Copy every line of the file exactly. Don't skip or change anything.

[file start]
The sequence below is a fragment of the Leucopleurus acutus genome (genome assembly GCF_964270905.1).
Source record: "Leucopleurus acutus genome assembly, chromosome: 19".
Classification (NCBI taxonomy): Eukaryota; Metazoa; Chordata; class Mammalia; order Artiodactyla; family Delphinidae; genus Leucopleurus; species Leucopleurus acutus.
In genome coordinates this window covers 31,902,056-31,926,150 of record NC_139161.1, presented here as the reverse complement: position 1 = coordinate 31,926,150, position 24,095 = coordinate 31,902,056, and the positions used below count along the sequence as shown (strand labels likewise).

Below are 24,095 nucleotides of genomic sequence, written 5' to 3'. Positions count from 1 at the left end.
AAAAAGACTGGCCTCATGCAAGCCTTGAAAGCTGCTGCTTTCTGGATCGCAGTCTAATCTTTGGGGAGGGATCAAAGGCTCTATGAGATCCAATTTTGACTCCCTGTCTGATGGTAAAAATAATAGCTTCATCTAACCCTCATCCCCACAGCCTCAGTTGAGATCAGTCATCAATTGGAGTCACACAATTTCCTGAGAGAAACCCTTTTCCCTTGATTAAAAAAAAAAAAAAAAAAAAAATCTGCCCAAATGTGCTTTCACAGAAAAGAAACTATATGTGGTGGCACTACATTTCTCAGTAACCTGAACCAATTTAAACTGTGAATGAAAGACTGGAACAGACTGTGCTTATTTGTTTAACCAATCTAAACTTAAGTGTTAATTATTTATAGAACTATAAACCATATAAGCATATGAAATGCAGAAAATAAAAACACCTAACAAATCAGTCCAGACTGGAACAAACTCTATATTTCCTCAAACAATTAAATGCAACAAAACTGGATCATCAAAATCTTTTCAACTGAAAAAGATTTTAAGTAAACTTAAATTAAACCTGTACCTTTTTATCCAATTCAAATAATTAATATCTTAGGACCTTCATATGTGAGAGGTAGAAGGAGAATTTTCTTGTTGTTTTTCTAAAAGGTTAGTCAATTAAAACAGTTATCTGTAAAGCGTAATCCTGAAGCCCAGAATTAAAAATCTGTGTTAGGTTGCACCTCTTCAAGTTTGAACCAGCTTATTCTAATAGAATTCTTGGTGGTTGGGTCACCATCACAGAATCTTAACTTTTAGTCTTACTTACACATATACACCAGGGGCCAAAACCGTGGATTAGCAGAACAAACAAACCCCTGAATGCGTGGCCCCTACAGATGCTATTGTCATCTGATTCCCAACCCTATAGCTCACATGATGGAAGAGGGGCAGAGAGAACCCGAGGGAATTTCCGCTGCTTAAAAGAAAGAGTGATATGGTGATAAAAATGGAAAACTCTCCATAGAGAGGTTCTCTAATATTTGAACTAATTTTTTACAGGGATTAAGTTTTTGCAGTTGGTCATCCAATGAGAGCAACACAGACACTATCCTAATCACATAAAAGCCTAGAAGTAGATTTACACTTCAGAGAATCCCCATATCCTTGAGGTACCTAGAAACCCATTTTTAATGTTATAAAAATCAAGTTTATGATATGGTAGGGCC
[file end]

The sequence below is a fragment of the Leucopleurus acutus genome (genome assembly GCF_964270905.1).
Source record: "Leucopleurus acutus genome assembly, chromosome: 19".
Classification (NCBI taxonomy): Eukaryota; Metazoa; Chordata; class Mammalia; order Artiodactyla; family Delphinidae; genus Leucopleurus; species Leucopleurus acutus.
In genome coordinates this window covers 31,902,056-31,926,150 of record NC_139161.1, presented here as the reverse complement: position 1 = coordinate 31,926,150, position 24,095 = coordinate 31,902,056, and the positions used below count along the sequence as shown (strand labels likewise).

Below are 24,095 nucleotides of genomic sequence, written 5' to 3'. Positions count from 1 at the left end.
AAAAAGACTGGCCTCATGCAAGCCTTGAAAGCTGCTGCTTTCTGGATCGCAGTCTAATCTTTGGGGAGGGATCAAAGGCTCTATGAGATCCAATTTTGACTCCCTGTCTGATGGTAAAAATAATAGCTTCATCTAACCCTCATCCCCACAGCCTCAGTTGAGATCAGTCATCAATTGGAGTCACACAATTTCCTGAGAGAAACCCTTTTCCCTTGATTAAAAAAAAAAAAAAAAAAAAAATCTGCCCAAATGTGCTTTCACAGAAAAGAAACTATATGTGGTGGCACTACATTTCTCAGTAACCTGAACCAATTTAAACTGTGAATGAAAGACTGGAACAGACTGTGCTTATTTGTTTAACCAATCTAAACTTAAGTGTTAATTATTTATAGAACTATAAACCATATAAGCATATGAAATGCAGAAAATAAAAACACCTAACAAATCAGTCCAGACTGGAACAAACTCTATATTTCCTCAAACAATTAAATGCAACAAAACTGGATCATCAAAATCTTTTCAACTGAAAAAGATTTTAAGTAAACTTAAATTAAACCTGTACCTTTTTATCCAATTCAAATAATTAATATCTTAGGACCTTCATATGTGAGAGGTAGAAGGAGAATTTTCTTGTTGTTTTTCTAAAAGGTTAGTCAATTAAAACAGTTATCTGTAAAGCGTAATCCTGAAGCCCAGAATTAAAAATCTGTGTTAGGTTGCACCTCTTCAAGTTTGAACCAGCTTATTCTAATAGAATTCTTGGTGGTTGGGTCACCATCACAGAATCTTAACTTTTAGTCTTACTTACACATATACACCAGGGGCCAAAACCGTGGATTAGCAGAACAAACAAACCCCTGAATGCGTGGCCCCTACAGATGCTATTGTCATCTGATTCCCAACCCTATAGCTCACATGATGGAAGAGGGGCAGAGAGAACCCGAGGGAATTTCCGCTGCTTAAAAGAAAGAGTGATATGGTGATAAAAATGGAAAACTCTCCATAGAGAGGTTCTCTAATATTTGAACTAATTTTTTACAGGGATTAAGTTTTTGCAGTTGGTCATCCAATGAGAGCAACACAGACACTATCCTAATCACATAAAAGCCTAGAAGTAGATTTACACTTCAGAGAATCCCCATATCCTTGAGGTACCTAGAAACCCATTTTTAATGTTATAAAAATCAAGTTTATGATATGGTAGGGCC